While he voted in support of granting AECOM the $1.1 million change order, Guerra voiced disappointment that the firm did not host another community forum as they promised at their first forum at Mott Community College on Feb. 1, 2018. “I want to know why you haven’t hosted that,” Guerra said.
Winegard responded the company was asked not to until they “were further along in the program.” Guerra asked Winegard who asked them not to hold a community forum to which Winegard replied, “I believe someone in the administration, I’m not sure.”
“It’s not a secret. Everyone sitting here knows that it’s the Mayor who told (AECOM) to do this. However, Council also needs to sign off on it,” Eva Worthing said, referring to the allegations that the engineering firm is not abiding by terms of their contract like hydrovacing and using the predictive model
In response to the claim from Worthing and to address other issues raised by FCC members, City Administrator Steve Branch approached the council. “The Mayor has never directed AECOM to not use the predictive model. The Mayor does not get involved with the selection of addresses that are being excavated and explored,” Branch said.
“The decision to stop hydrovacing was made by the Administration. It was made because hydrovacing was missing lines that were spliced. The decision was made that we did not want to miss any spliced lines, so we suspended…hydrovac,” Branch added. Spliced lines are lines that are made from lead or steel that have been patched with copper.
Choice Neighborhoods Grant Update
On Dec. 18, the FCC unanimously approved contracts for three entities to implement the $30 million Choice Neighborhoods Grant secured in July 2018 for the Imagine Flint South Flint Community Plan Choice Neighborhoods Initiative.
The three contractors are Norstar Development, developers of the project, approved for $18,324,000; Mott Community College’s (MCC) Workforce Department, the human resources overseer for the grant, approved for $4,524,000; and the Flint Housing Commission, approved for $192,280.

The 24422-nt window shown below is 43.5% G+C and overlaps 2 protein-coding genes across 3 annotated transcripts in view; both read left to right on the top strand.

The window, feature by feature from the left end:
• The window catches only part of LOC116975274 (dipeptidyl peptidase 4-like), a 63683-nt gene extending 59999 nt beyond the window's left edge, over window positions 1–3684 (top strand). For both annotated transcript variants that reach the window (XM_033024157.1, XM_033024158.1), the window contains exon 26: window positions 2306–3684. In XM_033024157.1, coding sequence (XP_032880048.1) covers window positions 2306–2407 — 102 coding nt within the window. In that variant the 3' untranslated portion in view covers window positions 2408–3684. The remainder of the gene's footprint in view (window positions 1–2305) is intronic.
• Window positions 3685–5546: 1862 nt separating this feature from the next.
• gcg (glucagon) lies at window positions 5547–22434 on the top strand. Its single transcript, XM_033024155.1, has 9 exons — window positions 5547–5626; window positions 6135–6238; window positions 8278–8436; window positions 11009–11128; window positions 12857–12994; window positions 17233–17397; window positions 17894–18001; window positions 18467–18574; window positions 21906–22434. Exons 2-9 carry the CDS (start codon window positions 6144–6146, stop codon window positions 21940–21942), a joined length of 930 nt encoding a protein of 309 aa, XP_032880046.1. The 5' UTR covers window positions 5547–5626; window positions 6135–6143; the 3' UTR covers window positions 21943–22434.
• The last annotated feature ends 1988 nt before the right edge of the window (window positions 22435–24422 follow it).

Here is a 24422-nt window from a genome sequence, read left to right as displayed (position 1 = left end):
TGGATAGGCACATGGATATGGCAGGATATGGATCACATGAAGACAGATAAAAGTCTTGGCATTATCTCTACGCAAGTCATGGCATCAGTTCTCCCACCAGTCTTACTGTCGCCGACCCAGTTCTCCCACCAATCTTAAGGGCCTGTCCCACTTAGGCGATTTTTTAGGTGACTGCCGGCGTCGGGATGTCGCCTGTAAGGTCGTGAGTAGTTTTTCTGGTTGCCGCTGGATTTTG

As EVM reportedin July 2018 when Health and Human Services Secretary Ben Carson came to town, “The grant project focuses on the troubled Atherton East housing complex, a set of apartments built illegally, two-thirds on a floodplain, in 1967. Through the decades, Atherton East has been a symbol of substandard circumstances for poor people, as it deteriorated in an isolated and partially unpaved street east of Dort Highway between Atherton and Lippincott Streets, and became the nexus for a plague of crime.
All 192 units are set to be demolished. Over the next two years, residents will be relocated to new housing provided by the grant, built on more felicitous sites.”
“We are humbled to be a part of this effort and we commit to doing our very, very best for the city,” Laurie Harris, representative for Norstar Development, said.
Outlook for the New Year
Despite any issues, members of FCC said they look forward to 2019 optimistically. “We will return in 2019 ready to work,” Winfrey-Carter said. “I wish for all of my colleagues that we can come together and be on one accord.”
“We’ve made some huge progress this year, 2018, and in 2019, we can go even further,” Guerra said, adding that any residents with issues should reach out to him.
The next FCC meeting is scheduled for 5:30 p.m. Jan. 14 in City Council Chambers on the third floor of City Hall.
EVM Managing Editor and City Council beat reporter Meghan Christian can be reached at email@example.com.